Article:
'Jeopardy!' fans upset after 9-day streak ends with spelling error

GOSSIP & RUMORS: ‘Jeopardy!’ fans upset after 9-day streak ends with spelling error

Words, words, words.

“Jeopardy!” champ Ben Chan’s nine-day winning streak has ended — all due to one spelling mistake.

Chan had a rough start to Tuesday’s episode, losing $42,000 on the Daily Double clue, dropping him into a very close competition with retired museum educator Lynn Di Vito.

But Final Jeopardy ended his chances of continuing his record-breaking run as the first contestant to win nine consecutive runaway victories and increasing his total $252,600 winnings.

He had a strong lead going into Final Jeopardy with $17,400, while Di Vito had $14,800 and policy communications manager Joe Leserman with $2,400.

The category for Final Jeopardy was “Shakespeare Characters,” and the clue read: “Both of the names of these 2 lovers in a Shakespeare play come from Latin words for ‘blessed.’”

All three contestants technically got the right answer, but Chan — who wagered $12,201 — was off by just one letter, ruling that he did not have the correct response.

The correct response was “Beatrice and Benedick,” but Chan wrote “Benedict.”

Viewers of the game show were outraged by the end of Chan’s reign, saying he was “robbed,” and took to social media to express their disappointment.

The correct response was “Beatrice and Benedick,” but Ben Chan wrote “Benedict.”

“Awful ruling against Ben Chan on tonight’s #Jeopardy,” someone tweeted.

“Since when does being off by one letter count in final jep? There’s no other character he could have meant,” another wrote.

“Lynn doesn’t finish spelling ‘Juliet’ yet it’s ruled as a complete (albeit incorrect) response, and Ben misspells Benedick by one letter and is ruled incorrect. Clearly they knew what he was going for and yet ended his run on a terrible technicality,” a fan pointed out.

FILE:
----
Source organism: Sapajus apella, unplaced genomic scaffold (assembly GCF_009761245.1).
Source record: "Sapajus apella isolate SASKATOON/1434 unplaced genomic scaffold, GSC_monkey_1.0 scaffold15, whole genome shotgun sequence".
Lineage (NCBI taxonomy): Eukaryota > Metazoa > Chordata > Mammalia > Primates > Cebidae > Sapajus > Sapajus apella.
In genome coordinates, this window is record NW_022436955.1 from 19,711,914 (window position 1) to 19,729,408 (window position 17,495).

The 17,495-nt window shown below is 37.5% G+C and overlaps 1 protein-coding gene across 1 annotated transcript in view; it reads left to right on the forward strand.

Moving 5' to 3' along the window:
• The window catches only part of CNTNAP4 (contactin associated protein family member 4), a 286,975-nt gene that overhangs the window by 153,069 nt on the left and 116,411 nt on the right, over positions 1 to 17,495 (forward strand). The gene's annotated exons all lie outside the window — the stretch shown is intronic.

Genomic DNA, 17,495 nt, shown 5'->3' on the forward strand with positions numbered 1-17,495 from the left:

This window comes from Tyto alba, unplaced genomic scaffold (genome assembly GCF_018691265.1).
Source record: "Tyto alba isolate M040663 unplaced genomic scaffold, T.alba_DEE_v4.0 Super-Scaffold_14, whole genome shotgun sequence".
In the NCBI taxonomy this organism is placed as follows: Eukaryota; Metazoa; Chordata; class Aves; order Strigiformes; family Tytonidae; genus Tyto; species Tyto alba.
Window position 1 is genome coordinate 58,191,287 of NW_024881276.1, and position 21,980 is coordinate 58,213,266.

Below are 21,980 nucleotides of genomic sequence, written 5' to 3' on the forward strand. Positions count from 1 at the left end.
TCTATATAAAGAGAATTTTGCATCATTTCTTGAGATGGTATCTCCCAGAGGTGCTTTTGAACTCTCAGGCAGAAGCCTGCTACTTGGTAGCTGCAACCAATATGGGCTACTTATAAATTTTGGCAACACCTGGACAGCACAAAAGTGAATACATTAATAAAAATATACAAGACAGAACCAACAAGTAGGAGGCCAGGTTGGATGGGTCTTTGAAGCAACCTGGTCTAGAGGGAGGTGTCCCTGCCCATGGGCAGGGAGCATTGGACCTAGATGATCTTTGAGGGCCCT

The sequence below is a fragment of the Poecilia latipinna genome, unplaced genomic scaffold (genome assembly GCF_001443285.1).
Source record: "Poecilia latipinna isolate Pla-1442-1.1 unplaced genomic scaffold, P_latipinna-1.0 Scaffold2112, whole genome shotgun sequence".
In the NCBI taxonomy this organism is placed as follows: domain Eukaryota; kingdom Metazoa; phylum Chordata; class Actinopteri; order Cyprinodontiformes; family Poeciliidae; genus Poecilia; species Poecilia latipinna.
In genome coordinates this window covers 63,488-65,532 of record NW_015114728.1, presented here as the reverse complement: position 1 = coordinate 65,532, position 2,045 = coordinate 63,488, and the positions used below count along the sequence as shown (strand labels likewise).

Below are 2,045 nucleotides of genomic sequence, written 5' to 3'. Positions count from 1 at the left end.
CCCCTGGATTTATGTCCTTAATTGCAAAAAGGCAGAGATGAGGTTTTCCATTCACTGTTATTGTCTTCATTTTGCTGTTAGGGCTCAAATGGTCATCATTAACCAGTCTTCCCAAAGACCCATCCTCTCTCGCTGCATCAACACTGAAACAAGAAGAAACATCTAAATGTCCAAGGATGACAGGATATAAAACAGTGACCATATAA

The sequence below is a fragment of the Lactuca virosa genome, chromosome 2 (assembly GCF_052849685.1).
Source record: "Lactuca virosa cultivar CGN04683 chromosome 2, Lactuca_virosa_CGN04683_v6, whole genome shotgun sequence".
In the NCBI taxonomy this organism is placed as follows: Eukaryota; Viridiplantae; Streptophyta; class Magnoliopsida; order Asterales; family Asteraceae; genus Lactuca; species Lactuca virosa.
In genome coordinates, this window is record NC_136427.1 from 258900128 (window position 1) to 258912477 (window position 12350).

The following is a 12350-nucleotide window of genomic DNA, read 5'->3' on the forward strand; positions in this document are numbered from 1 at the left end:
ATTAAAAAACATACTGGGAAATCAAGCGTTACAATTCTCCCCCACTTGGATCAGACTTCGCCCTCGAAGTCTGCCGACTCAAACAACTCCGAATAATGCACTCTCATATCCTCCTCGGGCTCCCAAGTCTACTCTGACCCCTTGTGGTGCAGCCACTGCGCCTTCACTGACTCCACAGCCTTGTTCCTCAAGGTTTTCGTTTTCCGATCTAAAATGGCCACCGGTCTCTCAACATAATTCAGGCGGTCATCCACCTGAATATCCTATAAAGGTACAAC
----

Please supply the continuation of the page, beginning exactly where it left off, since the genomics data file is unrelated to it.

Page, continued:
“The thing I hate about #Jeopardy is if Ben had said that response he would have got it correct, but writing it was wrong. The inconsistency has always bugged me,” a viewer admitted.

“Ben Chan was robbed on #Jeopardy – I knew that ‘K’ in ‘Benedick’ would mess someone up!” another exclaimed.

“Really? You kicked Ben because of a spelling error? Had it been a verbal response you would not have known he couldn’t spell it. Ben was robbed. Embarrassing,” another fan remarked.

“Wait what just happened on Jeopardy! Are you kidding that you bounced Ben on a technicality??!!” a user wrote. “There have been other Final Jeopardy responses with misspelling which were accepted. This has become such an inconsistent policy of late. Get it together. Bring back Ben!”

Ben Chan (left) on Jeopardy!
The category for Final Jeopardy was “Shakespeare Characters,” and the clue read: “Both of the names of these 2 lovers in a Shakespeare play come from Latin words for ‘blessed.’”

Many fans in the “Jeopardy!” Subreddit called the ruling “harsh,” and one even cited the official game rulebook, noting, “If Ben had left off the last letter in his FJ response, it likely would have been accepted, as it would be pronounced the same way as if it was spelled correctly.”

“Ouch, my heart hurts for Ben. Thanks for all the good times! See you again soon in the ToC!” one person wrote.

Chan himself even chimed in on the Subreddit thread, acknowledging that he was, in fact, incorrect in his answer.

“1. Lynn played a perfect game! Especially happy for her, since she is an incredibly knowledgeable fan of the show. ‘Benedict’ is incorrect. The character’s name is Benedick. As Ken (presciently) noted on my first episode, there is no partial credit on Jeopardy! (Yes, I was sooo close!),” he wrote. “3. I made some bad flashcards. The ‘Benedict’ misspelling is common, and it worked its way onto a couple of my flashcards.”

Chan might have ended his nine-day streak, but he’ll have the chance to redeem himself as he advances to the 2023 Tournament of Champions.

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